Matt Boesler posted an interesting chart today showing a leading relationship between house price appreciation & OER. Expounding on this idea & data set results in some interest conclusions about the likely trajectory of core inflation in the US.
Housing, technically shelter, is the largest component of core CPI, with a 42% weight in the basket. Shelter is decomposed into primary residence rent and owners' equivalent rent (to have a smooth proxy for housing prices). OER & housing prices have seen material divergences since the Case-Shiller 20 index began being published in 2000. However, a closer look shows a strong lead-lag relationship between the % YoY changes in OER vs Case-Shiller, with some data fitting leading to 21 months as a useful time lead. Linear & polynomial (3-degree) regressions with this time lead are presented below.
Using this regression analysis to model % YoY OER, and linearly standardizing the modeled OER (to account for much wider range of % YoY rates in housing prices vs rents), a rough but useful projection of future OER, and consequently housing price inflation, is in the pipeline based on the leading indicator of housing price growth. With this, we constructed a projection for housing's net contribution to core CPI % YoY, which is presented below.
Based on current housing prices, the model suggests that housing alone will provide 100-140 gross basis points to core CPI YoY growth rates by H2 2015, or 50-70% of the way to target inflation. This includes an approximately 40bps increase in net bps contribution to core CPI YoY, in the next 21 months, implying that even if non-shelter core inflation rates stagnate at their current 0.46% YoY rates--all the way through 2015--core inflation will still return to Fed target. If non-shelter core inflation rates can simply reverse solely their 2013 deceleration, over the course of the next 21 months, the implied core inflation rate would be just under 3%, and 1yr fwd inflation expectations (the FOMC FG criterion relevant to rate policy) would likely have breached the FOMC's 2.5% symmetrical target ceiling. These scenarios serve to illustrate how impactful the extra 40bps net housing contribution to CPI can be.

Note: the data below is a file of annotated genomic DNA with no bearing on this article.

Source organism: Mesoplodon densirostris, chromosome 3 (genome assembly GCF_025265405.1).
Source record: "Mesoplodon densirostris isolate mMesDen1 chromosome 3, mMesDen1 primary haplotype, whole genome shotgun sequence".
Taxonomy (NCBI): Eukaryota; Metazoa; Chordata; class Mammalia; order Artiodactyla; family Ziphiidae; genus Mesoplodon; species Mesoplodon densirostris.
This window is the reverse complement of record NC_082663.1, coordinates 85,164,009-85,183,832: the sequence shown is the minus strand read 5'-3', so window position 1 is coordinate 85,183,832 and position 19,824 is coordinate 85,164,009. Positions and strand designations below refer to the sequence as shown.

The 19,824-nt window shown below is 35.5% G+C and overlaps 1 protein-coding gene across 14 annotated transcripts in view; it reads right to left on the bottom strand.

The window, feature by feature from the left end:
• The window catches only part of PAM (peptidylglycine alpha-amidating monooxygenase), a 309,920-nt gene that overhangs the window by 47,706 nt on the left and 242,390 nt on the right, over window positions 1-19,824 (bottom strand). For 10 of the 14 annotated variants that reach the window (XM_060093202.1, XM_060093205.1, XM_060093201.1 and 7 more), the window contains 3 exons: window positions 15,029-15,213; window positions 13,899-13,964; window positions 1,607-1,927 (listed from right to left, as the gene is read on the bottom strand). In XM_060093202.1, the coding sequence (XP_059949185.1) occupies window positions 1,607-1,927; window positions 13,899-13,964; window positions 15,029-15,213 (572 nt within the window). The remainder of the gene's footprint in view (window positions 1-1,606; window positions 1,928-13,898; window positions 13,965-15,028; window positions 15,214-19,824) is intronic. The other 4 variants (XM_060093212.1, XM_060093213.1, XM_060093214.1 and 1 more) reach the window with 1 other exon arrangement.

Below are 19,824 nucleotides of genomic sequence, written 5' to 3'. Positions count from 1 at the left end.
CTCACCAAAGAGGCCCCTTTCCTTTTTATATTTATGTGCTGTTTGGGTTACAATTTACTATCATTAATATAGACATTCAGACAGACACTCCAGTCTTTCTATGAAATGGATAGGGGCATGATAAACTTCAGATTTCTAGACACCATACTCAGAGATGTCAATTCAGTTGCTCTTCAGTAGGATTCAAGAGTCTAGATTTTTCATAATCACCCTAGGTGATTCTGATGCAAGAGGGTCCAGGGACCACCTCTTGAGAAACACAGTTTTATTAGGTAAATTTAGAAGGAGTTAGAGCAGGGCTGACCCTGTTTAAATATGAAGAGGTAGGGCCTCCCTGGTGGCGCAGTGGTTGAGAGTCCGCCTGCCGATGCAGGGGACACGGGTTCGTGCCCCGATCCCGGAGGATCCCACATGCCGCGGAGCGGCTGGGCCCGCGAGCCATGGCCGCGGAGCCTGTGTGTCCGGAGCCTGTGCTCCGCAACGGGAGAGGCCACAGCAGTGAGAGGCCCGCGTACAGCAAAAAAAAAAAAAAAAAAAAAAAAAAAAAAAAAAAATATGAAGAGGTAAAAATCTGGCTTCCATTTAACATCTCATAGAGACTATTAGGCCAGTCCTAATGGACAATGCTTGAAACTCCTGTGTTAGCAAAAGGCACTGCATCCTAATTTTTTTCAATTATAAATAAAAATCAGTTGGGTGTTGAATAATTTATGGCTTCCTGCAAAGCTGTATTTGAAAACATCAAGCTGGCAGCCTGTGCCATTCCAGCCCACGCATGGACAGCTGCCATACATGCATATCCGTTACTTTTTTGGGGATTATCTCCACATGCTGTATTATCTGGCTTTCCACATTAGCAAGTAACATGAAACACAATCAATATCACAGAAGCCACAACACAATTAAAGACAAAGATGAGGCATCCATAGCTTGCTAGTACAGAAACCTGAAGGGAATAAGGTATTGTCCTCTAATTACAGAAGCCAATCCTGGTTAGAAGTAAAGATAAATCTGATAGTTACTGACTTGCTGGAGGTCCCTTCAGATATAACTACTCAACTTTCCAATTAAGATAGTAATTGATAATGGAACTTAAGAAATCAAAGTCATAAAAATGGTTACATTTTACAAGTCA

Looking beyond housing, there are good reasons to believe that non-shelter inflation is poised to accelerate materially and be the driving force behind overall inflation acceleration:
- Less policy uncertainty & drag. Fiscal cliff and fiscal policy uncertainties, which pervaded in 2011-2013, were huge drags of federal & corporate spending, as well as crushed money supply growth despite open-ended LSAPs. These policy concerns materially diminish this year, and as should their sharply deflationary impulse.
- Private sector accelerating behind the scenes. Real private wages are accelerating impressively, and the sharp disinflation phase since 2011 has been fundamentally tied to a private-public divergence on the back of austerity (public wage growth has hovered around zero since H2 2011 post-debt ceiling debacle).
- Supply & demand of fixed capital seeing trend shifts. H2 of last year was the first time since the GFC that US net private domestic investment went positive. Capacity has been expunged and now a combination of nascent short-term demographic tailwinds and low capacity & costs means fixed investment is likely set to return. Supply & demand of fixed capital is what drives prices fundamentally.
- High-velocity credit growth & capital spending is beginning to accelerate. Leading indicators for capex (which should also see a positive impulse from fiscal policy stability) are picking up for the first time since 2011, and other high-multiplier entities that have been risk-averse since 2008 (like state & local governments) are beginning to spend again after healing their balance sheets. C&I loans and consumer credit demand also heating up.
- Producer prices & input costs are accelerating. Pipeline inflation.
Vince Foster had a terrific piece over the weekend analyzing the recent behavior of long-term yields. Although I share his concerns about long-term NGDP potential growth rates for the US (absent immigration boom, public infrastructure investment, etc), especially regarding the question of not being able to escape ZIRP again in next recession, I think that US core inflation is set up for cyclical acceleration. I expect to write soon about some of Vince's arguments, as well as some of the near-term risks I see in the global economy.